Gait Varibility

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The role of gait variability in the elderly

Introduction

Fall-related injuries have been one of the main causes of accidental death in older adults. Moreover, it has been shown that over 33% of adults over the age of 65 will fall every year [1]. For people between 75 and 84 years old it is the second leading cause of injury death, and for people over 85 it is the leading cause [2].
The high number of falls not only has great effect in the elderly health, but it shows a very high cost in the caring system. It has been estimated that cost of caring for falling in the elderly community has a cost of about US$ 31 billions in the year 2000 in the US alone [9].
A variety of studies have been developed seeking the principal components that could
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cadence, gait autonomy, stop duration, existence of tremors, among others [16]. In this section, the ones that will be used through this review will be described.
Step length is defined as the distance between two consecutive footprints, where stride length is the distance between two consecutive footfalls of same foot, as in figure X. Step width is determined as the distance between two heel locations in consecutive footfalls (some studies use the outer most borders of the feet instead of the heels) [3,4].
Step time is defined as the time span from initial foot-floor contact of one foot to foot-floor contact of the contralateral foot (for stride time is until foot-floor contact of the same foot). Stance time is the time the foot was kept in contact with the floor [3,4]. Double support time is the amount of time in which both feet are touching the ground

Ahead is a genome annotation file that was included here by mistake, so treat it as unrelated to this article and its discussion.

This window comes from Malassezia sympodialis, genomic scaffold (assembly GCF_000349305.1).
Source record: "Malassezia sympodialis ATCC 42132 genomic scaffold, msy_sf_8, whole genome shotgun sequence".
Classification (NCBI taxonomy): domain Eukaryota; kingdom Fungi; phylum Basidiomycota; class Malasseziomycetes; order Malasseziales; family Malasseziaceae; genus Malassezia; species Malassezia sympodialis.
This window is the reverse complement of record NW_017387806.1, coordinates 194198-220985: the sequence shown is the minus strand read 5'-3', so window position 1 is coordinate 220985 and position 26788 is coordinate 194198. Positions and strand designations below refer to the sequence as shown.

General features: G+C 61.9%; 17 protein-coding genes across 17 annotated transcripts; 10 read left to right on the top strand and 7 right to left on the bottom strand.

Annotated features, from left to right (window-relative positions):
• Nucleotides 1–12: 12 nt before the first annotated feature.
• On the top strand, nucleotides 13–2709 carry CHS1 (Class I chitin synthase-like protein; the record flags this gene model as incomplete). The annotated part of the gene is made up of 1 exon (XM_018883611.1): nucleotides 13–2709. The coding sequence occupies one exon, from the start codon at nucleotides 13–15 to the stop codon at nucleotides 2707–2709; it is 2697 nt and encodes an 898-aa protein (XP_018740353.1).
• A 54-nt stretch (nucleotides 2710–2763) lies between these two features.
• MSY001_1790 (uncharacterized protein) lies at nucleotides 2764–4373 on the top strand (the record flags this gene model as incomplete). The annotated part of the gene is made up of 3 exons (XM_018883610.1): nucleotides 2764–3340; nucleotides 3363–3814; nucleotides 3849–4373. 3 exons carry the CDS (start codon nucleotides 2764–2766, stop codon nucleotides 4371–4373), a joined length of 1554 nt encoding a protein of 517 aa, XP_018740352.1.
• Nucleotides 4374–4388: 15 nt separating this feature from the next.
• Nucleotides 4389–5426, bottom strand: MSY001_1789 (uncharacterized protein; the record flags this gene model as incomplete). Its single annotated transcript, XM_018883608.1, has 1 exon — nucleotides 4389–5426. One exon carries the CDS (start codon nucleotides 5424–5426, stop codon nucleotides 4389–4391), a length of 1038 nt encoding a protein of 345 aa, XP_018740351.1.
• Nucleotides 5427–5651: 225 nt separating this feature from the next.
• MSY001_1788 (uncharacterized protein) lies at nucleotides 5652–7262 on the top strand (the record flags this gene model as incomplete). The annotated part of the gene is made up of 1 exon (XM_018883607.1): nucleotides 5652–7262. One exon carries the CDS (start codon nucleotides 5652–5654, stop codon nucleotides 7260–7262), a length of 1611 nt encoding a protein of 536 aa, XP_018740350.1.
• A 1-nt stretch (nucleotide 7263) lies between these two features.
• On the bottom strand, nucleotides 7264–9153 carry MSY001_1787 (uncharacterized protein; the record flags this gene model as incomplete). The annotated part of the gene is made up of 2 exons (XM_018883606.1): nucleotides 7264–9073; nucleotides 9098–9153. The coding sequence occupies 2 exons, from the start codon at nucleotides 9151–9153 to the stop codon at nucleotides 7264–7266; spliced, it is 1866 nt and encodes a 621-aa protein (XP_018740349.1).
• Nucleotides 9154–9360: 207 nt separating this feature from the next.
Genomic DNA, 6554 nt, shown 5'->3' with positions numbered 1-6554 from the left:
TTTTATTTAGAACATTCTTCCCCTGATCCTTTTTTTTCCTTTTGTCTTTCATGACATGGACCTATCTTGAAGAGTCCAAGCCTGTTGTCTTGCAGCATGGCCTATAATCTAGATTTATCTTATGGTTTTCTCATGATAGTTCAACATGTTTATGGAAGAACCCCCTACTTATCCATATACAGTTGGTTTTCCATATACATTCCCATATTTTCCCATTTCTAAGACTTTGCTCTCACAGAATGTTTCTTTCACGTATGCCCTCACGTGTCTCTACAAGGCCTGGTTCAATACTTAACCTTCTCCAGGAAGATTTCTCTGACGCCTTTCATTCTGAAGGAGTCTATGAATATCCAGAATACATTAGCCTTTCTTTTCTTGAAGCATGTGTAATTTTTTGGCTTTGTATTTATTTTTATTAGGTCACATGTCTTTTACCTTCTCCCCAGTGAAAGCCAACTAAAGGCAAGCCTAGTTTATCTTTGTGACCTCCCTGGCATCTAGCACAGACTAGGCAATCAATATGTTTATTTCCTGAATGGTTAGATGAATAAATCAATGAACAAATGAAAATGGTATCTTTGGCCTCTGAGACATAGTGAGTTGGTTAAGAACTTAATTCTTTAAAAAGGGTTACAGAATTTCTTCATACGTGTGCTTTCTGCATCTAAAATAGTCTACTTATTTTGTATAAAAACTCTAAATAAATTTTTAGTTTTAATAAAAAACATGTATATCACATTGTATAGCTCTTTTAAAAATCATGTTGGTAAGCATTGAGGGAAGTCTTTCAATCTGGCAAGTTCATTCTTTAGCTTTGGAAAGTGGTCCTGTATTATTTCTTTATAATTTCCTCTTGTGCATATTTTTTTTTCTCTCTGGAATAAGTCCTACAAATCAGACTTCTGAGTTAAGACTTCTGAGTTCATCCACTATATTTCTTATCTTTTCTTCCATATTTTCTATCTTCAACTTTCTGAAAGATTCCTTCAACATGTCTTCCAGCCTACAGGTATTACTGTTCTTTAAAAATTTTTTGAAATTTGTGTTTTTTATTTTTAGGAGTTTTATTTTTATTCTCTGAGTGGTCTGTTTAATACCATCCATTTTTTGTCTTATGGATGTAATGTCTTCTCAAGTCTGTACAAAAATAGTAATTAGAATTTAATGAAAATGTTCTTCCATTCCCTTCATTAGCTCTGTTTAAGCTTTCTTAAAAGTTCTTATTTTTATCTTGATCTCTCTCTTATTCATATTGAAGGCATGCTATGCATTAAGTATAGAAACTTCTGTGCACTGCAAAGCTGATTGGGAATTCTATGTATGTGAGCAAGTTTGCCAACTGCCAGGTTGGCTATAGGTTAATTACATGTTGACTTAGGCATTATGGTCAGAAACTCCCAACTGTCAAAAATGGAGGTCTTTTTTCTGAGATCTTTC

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This may not be accurate as subjects may omit or forget incidents that happened in the one-year interval regularly used in this type of study.
A variety of other possible relevant information was also included, such as demographic data, mental status, self-rated quality of life, body mass index, and functional status, among many others. Interestingly, falls efficacy scale was also obtained, which is a description of how confident one is performing different daily living activities without falling. This scale could help the authors to connect their study with the finds from [10], which showed that changes in step characteristics maybe cause by fear of falling rather than risk of falling itself.
In the 52 weeks of follow-up, 20 subjects reporter 1 or more falling. Where 11 of these 20 subjects had multiple falls. Correlating well with other studies that show that after first fall elderly adults are two to three more likely to fall again in the next year

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